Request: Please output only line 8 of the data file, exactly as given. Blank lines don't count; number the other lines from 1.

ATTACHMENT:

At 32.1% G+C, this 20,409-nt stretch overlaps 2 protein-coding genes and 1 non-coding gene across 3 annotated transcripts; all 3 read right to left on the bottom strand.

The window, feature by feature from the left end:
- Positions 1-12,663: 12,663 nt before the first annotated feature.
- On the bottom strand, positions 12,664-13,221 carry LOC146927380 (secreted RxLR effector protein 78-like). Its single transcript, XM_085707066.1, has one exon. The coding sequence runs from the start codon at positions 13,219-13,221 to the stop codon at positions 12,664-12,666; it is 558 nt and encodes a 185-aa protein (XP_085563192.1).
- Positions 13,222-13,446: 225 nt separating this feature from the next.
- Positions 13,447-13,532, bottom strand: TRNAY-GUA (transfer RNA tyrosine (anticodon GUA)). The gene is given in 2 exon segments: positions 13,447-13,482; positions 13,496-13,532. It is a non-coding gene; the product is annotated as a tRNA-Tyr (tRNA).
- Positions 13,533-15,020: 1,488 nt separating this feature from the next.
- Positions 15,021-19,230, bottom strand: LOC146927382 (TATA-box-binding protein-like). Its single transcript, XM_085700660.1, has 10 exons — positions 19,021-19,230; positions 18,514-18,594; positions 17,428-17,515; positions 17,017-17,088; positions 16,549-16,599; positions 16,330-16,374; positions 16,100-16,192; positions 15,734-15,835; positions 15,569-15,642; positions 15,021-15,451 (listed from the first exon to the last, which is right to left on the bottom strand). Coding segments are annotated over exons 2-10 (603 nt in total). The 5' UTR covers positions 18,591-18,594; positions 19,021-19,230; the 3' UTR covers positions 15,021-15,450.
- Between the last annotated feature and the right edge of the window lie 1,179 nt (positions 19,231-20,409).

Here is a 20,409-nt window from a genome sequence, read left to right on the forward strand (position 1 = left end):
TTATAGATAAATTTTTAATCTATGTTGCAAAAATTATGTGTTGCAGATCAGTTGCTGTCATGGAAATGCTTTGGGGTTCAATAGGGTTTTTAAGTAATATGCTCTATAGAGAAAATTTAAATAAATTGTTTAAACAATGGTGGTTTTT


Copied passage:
- Positions 15,021-19,230, bottom strand: LOC146927382 (TATA-box-binding protein-like). Its single transcript, XM_085700660.1, has 10 exons — positions 19,021-19,230; positions 18,514-18,594; positions 17,428-17,515; positions 17,017-17,088; positions 16,549-16,599; positions 16,330-16,374; positions 16,100-16,192; positions 15,734-15,835; positions 15,569-15,642; positions 15,021-15,451 (listed from the first exon to the last, which is right to left on the bottom strand). Coding segments are annotated over exons 2-10 (603 nt in total). The 5' UTR covers positions 18,591-18,594; positions 19,021-19,230; the 3' UTR covers positions 15,021-15,450.